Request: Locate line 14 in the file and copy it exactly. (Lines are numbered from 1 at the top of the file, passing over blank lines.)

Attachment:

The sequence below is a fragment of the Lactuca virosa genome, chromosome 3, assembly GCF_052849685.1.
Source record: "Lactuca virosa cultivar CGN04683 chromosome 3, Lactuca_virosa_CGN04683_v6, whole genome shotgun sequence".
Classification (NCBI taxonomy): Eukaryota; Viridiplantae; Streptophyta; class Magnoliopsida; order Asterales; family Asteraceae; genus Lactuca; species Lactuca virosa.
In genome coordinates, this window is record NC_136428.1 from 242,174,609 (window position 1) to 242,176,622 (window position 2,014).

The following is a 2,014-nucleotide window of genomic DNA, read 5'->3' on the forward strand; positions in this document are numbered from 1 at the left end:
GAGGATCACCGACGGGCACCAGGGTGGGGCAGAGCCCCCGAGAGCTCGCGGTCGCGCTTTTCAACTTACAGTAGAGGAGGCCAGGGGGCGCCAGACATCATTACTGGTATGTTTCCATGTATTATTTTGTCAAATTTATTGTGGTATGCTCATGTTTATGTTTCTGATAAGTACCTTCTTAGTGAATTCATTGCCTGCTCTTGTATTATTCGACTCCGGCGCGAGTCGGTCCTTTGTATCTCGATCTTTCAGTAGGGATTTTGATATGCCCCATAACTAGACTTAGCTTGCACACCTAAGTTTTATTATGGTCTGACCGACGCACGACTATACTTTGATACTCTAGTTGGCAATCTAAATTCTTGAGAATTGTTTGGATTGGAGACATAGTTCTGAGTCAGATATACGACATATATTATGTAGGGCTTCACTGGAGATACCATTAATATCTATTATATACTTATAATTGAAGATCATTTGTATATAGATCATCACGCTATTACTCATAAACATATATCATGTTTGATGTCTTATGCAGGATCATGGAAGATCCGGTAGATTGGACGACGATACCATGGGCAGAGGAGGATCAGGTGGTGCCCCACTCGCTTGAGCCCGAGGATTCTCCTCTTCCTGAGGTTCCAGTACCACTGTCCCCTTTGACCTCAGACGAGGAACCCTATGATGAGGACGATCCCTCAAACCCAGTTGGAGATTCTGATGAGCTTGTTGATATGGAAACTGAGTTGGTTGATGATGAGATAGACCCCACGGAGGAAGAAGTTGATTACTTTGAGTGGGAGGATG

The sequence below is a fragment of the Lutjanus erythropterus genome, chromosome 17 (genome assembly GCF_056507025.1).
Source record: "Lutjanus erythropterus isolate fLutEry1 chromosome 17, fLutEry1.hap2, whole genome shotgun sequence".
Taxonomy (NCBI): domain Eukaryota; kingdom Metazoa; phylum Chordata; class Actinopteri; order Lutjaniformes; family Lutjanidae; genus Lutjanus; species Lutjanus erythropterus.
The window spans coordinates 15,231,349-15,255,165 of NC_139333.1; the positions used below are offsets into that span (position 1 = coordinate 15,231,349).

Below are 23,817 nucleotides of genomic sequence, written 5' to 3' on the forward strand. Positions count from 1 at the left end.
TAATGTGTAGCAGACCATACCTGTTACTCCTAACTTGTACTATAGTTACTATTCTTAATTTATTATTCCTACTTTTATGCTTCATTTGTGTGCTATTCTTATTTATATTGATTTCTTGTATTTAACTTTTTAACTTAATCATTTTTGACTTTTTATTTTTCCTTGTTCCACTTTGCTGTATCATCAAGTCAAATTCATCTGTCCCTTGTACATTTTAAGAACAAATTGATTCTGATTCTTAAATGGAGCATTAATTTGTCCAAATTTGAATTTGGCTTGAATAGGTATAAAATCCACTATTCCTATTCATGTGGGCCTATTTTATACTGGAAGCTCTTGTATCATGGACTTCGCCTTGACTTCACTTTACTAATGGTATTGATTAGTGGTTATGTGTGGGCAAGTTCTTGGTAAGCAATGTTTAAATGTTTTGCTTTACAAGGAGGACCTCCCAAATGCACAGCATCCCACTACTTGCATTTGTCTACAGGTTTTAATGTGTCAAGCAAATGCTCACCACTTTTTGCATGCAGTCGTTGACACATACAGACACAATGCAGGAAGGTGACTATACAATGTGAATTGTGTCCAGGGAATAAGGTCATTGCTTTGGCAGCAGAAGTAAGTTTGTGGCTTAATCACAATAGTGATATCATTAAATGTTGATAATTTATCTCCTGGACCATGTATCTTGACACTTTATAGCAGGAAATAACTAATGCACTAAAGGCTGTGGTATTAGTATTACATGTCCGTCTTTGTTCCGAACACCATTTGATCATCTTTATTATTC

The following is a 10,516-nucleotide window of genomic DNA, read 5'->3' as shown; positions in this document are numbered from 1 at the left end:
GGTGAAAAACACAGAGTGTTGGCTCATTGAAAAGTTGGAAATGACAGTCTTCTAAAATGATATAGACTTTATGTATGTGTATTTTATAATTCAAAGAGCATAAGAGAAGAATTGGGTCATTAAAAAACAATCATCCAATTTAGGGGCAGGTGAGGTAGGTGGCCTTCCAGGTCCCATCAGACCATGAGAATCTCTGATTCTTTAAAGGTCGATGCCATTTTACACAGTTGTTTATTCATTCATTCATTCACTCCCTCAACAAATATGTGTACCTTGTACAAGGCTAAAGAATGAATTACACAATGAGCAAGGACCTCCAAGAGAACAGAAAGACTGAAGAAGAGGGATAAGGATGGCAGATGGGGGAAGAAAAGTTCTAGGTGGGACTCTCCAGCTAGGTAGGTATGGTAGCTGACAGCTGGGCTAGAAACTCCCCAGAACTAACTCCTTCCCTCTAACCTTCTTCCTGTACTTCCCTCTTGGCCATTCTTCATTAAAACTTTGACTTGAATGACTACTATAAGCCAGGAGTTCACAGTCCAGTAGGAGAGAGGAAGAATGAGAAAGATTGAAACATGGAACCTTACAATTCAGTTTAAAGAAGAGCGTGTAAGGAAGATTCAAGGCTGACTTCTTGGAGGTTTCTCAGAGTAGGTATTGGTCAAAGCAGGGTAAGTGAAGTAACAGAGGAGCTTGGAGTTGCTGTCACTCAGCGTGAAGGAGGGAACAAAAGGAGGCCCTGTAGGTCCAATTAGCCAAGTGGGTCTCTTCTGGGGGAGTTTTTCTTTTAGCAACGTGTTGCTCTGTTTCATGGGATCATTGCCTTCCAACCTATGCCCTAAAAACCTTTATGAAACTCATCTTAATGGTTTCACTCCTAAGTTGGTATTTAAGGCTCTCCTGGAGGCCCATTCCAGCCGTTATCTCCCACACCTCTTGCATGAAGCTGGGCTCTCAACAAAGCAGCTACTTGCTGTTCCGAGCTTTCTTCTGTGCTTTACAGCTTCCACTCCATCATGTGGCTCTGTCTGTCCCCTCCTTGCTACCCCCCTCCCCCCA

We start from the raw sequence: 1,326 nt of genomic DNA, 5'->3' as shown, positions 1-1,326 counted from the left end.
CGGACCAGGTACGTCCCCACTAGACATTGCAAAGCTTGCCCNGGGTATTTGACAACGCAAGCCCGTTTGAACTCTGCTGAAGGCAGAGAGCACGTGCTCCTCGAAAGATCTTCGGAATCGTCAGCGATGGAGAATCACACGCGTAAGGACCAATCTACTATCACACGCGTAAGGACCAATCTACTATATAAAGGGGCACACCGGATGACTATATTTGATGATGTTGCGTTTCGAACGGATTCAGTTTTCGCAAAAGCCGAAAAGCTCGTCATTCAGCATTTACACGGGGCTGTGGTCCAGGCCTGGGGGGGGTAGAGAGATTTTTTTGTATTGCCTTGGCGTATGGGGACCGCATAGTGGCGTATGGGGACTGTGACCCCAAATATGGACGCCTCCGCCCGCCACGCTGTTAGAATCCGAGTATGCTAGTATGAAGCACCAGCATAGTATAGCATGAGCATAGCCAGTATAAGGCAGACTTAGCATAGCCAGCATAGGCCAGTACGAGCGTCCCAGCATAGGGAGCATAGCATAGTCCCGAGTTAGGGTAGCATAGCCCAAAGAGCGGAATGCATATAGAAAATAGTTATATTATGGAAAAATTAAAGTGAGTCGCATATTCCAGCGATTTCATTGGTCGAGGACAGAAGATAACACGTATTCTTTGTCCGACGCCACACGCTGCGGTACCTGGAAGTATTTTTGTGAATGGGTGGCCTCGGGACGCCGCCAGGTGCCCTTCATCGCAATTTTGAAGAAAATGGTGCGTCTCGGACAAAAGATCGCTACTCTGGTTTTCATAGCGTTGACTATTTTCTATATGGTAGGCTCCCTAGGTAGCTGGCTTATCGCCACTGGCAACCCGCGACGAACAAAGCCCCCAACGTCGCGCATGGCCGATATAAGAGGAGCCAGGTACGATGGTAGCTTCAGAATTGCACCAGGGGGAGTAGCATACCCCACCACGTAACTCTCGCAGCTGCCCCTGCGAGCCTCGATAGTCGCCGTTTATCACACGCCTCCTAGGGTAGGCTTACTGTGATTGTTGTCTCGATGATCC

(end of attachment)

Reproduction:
GGTGAAAAACACAGAGTGTTGGCTCATTGAAAAGTTGGAAATGACAGTCTTCTAAAATGATATAGACTTTATGTATGTGTATTTTATAATTCAAAGAGCATAAGAGAAGAATTGGGTCATTAAAAAACAATCATCCAATTTAGGGGCAGGTGAGGTAGGTGGCCTTCCAGGTCCCATCAGACCATGAGAATCTCTGATTCTTTAAAGGTCGATGCCATTTTACACAGTTGTTTATTCATTCATTCATTCACTCCCTCAACAAATATGTGTACCTTGTACAAGGCTAAAGAATGAATTACACAATGAGCAAGGACCTCCAAGAGAACAGAAAGACTGAAGAAGAGGGATAAGGATGGCAGATGGGGGAAGAAAAGTTCTAGGTGGGACTCTCCAGCTAGGTAGGTATGGTAGCTGACAGCTGGGCTAGAAACTCCCCAGAACTAACTCCTTCCCTCTAACCTTCTTCCTGTACTTCCCTCTTGGCCATTCTTCATTAAAACTTTGACTTGAATGACTACTATAAGCCAGGAGTTCACAGTCCAGTAGGAGAGAGGAAGAATGAGAAAGATTGAAACATGGAACCTTACAATTCAGTTTAAAGAAGAGCGTGTAAGGAAGATTCAAGGCTGACTTCTTGGAGGTTTCTCAGAGTAGGTATTGGTCAAAGCAGGGTAAGTGAAGTAACAGAGGAGCTTGGAGTTGCTGTCACTCAGCGTGAAGGAGGGAACAAAAGGAGGCCCTGTAGGTCCAATTAGCCAAGTGGGTCTCTTCTGGGGGAGTTTTTCTTTTAGCAACGTGTTGCTCTGTTTCATGGGATCATTGCCTTCCAACCTATGCCCTAAAAACCTTTATGAAACTCATCTTAATGGTTTCACTCCTAAGTTGGTATTTAAGGCTCTCCTGGAGGCCCATTCCAGCCGTTATCTCCCACACCTCTTGCATGAAGCTGGGCTCTCAACAAAGCAGCTACTTGCTGTTCCGAGCTTTCTTCTGTGCTTTACAGCTTCCACTCCATCATGTGGCTCTGTCTGTCCCCTCCTTGCTACCCCCCTCCCCCCA